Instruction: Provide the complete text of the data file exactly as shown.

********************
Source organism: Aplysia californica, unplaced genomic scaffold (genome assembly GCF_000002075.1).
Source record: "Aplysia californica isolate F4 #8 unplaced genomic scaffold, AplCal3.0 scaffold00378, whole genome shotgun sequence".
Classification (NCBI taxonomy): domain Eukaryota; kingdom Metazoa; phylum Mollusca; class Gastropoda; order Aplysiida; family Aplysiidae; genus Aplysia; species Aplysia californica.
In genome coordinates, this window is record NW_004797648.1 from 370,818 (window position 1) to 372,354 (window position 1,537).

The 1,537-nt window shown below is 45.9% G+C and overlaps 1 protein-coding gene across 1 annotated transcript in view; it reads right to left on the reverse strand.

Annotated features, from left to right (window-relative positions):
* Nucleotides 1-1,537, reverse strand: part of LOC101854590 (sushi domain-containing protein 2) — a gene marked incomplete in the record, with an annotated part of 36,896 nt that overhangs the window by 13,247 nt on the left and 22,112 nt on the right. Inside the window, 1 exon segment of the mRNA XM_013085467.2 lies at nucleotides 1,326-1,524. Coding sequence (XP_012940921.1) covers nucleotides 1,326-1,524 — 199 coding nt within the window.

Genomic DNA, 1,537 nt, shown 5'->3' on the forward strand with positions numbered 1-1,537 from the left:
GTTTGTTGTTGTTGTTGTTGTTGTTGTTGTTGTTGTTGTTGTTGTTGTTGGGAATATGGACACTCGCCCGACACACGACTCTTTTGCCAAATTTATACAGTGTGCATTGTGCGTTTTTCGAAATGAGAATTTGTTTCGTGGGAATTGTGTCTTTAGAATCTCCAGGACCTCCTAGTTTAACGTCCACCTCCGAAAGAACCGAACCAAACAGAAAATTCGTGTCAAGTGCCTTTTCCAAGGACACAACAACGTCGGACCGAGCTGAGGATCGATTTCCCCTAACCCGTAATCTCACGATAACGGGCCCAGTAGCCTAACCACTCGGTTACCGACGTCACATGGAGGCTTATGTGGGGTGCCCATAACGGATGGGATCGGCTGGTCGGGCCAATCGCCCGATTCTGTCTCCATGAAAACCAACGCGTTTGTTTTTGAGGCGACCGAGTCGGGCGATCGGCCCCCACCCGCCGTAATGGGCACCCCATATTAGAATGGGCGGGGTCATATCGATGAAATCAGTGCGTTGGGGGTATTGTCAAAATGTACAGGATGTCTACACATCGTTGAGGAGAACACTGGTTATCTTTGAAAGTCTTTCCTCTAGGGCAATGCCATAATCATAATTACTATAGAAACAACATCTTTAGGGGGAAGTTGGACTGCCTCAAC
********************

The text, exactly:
Source organism: Aplysia californica, unplaced genomic scaffold (genome assembly GCF_000002075.1).
Source record: "Aplysia californica isolate F4 #8 unplaced genomic scaffold, AplCal3.0 scaffold00378, whole genome shotgun sequence".
Classification (NCBI taxonomy): domain Eukaryota; kingdom Metazoa; phylum Mollusca; class Gastropoda; order Aplysiida; family Aplysiidae; genus Aplysia; species Aplysia californica.
In genome coordinates, this window is record NW_004797648.1 from 370,818 (window position 1) to 372,354 (window position 1,537).

The 1,537-nt window shown below is 45.9% G+C and overlaps 1 protein-coding gene across 1 annotated transcript in view; it reads right to left on the reverse strand.

Annotated features, from left to right (window-relative positions):
* Nucleotides 1-1,537, reverse strand: part of LOC101854590 (sushi domain-containing protein 2) — a gene marked incomplete in the record, with an annotated part of 36,896 nt that overhangs the window by 13,247 nt on the left and 22,112 nt on the right. Inside the window, 1 exon segment of the mRNA XM_013085467.2 lies at nucleotides 1,326-1,524. Coding sequence (XP_012940921.1) covers nucleotides 1,326-1,524 — 199 coding nt within the window.

Genomic DNA, 1,537 nt, shown 5'->3' on the forward strand with positions numbered 1-1,537 from the left:
GTTTGTTGTTGTTGTTGTTGTTGTTGTTGTTGTTGTTGTTGTTGTTGTTGGGAATATGGACACTCGCCCGACACACGACTCTTTTGCCAAATTTATACAGTGTGCATTGTGCGTTTTTCGAAATGAGAATTTGTTTCGTGGGAATTGTGTCTTTAGAATCTCCAGGACCTCCTAGTTTAACGTCCACCTCCGAAAGAACCGAACCAAACAGAAAATTCGTGTCAAGTGCCTTTTCCAAGGACACAACAACGTCGGACCGAGCTGAGGATCGATTTCCCCTAACCCGTAATCTCACGATAACGGGCCCAGTAGCCTAACCACTCGGTTACCGACGTCACATGGAGGCTTATGTGGGGTGCCCATAACGGATGGGATCGGCTGGTCGGGCCAATCGCCCGATTCTGTCTCCATGAAAACCAACGCGTTTGTTTTTGAGGCGACCGAGTCGGGCGATCGGCCCCCACCCGCCGTAATGGGCACCCCATATTAGAATGGGCGGGGTCATATCGATGAAATCAGTGCGTTGGGGGTATTGTCAAAATGTACAGGATGTCTACACATCGTTGAGGAGAACACTGGTTATCTTTGAAAGTCTTTCCTCTAGGGCAATGCCATAATCATAATTACTATAGAAACAACATCTTTAGGGGGAAGTTGGACTGCCTCAAC